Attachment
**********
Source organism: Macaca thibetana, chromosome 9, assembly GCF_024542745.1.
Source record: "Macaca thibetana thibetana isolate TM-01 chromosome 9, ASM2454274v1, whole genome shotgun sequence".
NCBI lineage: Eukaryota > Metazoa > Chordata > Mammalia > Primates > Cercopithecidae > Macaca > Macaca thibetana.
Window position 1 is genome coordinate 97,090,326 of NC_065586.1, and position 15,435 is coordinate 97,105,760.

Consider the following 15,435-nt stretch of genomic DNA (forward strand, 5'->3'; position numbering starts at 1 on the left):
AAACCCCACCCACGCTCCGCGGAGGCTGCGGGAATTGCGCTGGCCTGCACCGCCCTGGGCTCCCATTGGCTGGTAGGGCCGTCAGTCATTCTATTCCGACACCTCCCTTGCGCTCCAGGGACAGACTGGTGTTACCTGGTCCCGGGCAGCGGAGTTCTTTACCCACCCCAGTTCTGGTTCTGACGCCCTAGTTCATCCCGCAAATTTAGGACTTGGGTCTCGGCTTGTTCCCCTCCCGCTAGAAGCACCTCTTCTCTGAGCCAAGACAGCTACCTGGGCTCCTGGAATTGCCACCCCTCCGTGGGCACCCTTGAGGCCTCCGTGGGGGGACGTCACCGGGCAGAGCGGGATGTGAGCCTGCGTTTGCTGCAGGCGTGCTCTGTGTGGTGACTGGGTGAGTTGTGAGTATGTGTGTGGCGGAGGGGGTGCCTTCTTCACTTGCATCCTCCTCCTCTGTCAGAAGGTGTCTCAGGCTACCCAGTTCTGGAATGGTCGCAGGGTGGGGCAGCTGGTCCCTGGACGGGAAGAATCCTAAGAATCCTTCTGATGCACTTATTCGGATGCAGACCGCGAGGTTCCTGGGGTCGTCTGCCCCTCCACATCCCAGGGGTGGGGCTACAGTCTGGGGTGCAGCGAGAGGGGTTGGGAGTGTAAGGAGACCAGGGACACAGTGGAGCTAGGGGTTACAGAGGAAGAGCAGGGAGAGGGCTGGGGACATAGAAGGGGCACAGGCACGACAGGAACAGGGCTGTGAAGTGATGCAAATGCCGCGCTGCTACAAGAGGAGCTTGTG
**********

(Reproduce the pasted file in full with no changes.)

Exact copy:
Source organism: Macaca thibetana, chromosome 9, assembly GCF_024542745.1.
Source record: "Macaca thibetana thibetana isolate TM-01 chromosome 9, ASM2454274v1, whole genome shotgun sequence".
NCBI lineage: Eukaryota > Metazoa > Chordata > Mammalia > Primates > Cercopithecidae > Macaca > Macaca thibetana.
Window position 1 is genome coordinate 97,090,326 of NC_065586.1, and position 15,435 is coordinate 97,105,760.

Consider the following 15,435-nt stretch of genomic DNA (forward strand, 5'->3'; position numbering starts at 1 on the left):
AAACCCCACCCACGCTCCGCGGAGGCTGCGGGAATTGCGCTGGCCTGCACCGCCCTGGGCTCCCATTGGCTGGTAGGGCCGTCAGTCATTCTATTCCGACACCTCCCTTGCGCTCCAGGGACAGACTGGTGTTACCTGGTCCCGGGCAGCGGAGTTCTTTACCCACCCCAGTTCTGGTTCTGACGCCCTAGTTCATCCCGCAAATTTAGGACTTGGGTCTCGGCTTGTTCCCCTCCCGCTAGAAGCACCTCTTCTCTGAGCCAAGACAGCTACCTGGGCTCCTGGAATTGCCACCCCTCCGTGGGCACCCTTGAGGCCTCCGTGGGGGGACGTCACCGGGCAGAGCGGGATGTGAGCCTGCGTTTGCTGCAGGCGTGCTCTGTGTGGTGACTGGGTGAGTTGTGAGTATGTGTGTGGCGGAGGGGGTGCCTTCTTCACTTGCATCCTCCTCCTCTGTCAGAAGGTGTCTCAGGCTACCCAGTTCTGGAATGGTCGCAGGGTGGGGCAGCTGGTCCCTGGACGGGAAGAATCCTAAGAATCCTTCTGATGCACTTATTCGGATGCAGACCGCGAGGTTCCTGGGGTCGTCTGCCCCTCCACATCCCAGGGGTGGGGCTACAGTCTGGGGTGCAGCGAGAGGGGTTGGGAGTGTAAGGAGACCAGGGACACAGTGGAGCTAGGGGTTACAGAGGAAGAGCAGGGAGAGGGCTGGGGACATAGAAGGGGCACAGGCACGACAGGAACAGGGCTGTGAAGTGATGCAAATGCCGCGCTGCTACAAGAGGAGCTTGTG